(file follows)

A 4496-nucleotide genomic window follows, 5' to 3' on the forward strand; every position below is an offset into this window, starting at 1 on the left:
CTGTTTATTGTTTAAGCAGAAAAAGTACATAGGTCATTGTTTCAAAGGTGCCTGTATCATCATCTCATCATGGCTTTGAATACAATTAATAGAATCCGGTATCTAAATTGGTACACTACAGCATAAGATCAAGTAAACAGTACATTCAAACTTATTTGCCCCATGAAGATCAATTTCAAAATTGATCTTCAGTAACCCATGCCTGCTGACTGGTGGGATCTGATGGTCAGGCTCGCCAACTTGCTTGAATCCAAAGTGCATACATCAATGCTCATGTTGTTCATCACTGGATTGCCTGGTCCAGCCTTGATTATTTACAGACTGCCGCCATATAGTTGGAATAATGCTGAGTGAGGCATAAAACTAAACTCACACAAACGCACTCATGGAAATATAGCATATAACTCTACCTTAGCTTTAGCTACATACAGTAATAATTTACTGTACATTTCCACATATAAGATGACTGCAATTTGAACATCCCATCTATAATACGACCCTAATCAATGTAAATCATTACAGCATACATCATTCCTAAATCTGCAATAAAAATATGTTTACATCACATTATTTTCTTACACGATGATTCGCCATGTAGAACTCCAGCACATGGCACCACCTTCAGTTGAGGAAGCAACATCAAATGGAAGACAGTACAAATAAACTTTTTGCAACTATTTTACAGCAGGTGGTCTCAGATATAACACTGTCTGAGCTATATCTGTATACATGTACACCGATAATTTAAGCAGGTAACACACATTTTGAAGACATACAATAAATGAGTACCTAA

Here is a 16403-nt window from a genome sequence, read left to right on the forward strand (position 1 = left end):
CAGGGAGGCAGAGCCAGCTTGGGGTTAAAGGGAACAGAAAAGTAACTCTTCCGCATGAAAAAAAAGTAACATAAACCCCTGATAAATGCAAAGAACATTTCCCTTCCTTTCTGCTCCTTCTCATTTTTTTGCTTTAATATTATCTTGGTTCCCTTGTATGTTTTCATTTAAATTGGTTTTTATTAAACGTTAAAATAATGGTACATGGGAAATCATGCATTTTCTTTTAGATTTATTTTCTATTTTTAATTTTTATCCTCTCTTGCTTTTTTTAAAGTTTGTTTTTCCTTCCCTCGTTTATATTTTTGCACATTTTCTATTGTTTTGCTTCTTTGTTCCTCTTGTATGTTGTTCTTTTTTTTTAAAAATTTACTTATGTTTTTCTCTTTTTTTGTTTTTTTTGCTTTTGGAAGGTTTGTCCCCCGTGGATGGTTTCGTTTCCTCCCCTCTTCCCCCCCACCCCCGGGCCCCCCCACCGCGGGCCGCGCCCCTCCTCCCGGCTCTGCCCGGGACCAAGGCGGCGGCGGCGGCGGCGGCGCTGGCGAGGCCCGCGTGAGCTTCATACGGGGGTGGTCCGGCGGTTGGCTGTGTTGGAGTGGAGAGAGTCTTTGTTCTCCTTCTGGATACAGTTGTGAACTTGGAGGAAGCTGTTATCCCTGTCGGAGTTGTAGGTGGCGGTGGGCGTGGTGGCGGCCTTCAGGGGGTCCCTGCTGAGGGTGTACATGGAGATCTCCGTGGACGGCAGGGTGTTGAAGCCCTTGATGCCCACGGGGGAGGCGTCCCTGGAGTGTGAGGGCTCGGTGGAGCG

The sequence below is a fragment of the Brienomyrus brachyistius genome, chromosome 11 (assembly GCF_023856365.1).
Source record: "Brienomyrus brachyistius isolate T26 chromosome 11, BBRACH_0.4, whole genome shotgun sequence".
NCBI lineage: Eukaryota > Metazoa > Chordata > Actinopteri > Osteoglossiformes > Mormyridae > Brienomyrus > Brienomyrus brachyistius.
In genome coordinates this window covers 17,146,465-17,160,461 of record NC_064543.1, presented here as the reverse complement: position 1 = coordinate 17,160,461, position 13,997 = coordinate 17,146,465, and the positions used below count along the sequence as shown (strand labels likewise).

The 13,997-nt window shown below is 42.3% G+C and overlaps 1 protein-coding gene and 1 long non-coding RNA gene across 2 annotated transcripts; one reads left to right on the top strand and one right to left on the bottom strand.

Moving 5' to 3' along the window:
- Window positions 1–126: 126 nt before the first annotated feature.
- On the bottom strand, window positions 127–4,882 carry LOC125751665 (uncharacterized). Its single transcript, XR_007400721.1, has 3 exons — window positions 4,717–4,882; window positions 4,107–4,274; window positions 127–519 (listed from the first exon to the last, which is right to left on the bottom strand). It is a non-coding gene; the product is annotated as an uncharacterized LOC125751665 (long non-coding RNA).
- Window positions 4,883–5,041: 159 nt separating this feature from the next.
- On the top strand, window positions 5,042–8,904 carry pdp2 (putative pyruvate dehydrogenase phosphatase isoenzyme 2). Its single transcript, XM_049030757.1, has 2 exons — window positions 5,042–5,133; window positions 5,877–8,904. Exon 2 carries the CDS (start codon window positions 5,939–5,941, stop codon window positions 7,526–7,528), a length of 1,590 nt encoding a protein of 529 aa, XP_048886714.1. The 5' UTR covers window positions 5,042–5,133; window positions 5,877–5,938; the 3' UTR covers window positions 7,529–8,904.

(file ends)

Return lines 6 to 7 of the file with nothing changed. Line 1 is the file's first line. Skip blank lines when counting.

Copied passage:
Source record: "Brienomyrus brachyistius isolate T26 chromosome 11, BBRACH_0.4, whole genome shotgun sequence".
NCBI lineage: Eukaryota > Metazoa > Chordata > Actinopteri > Osteoglossiformes > Mormyridae > Brienomyrus > Brienomyrus brachyistius.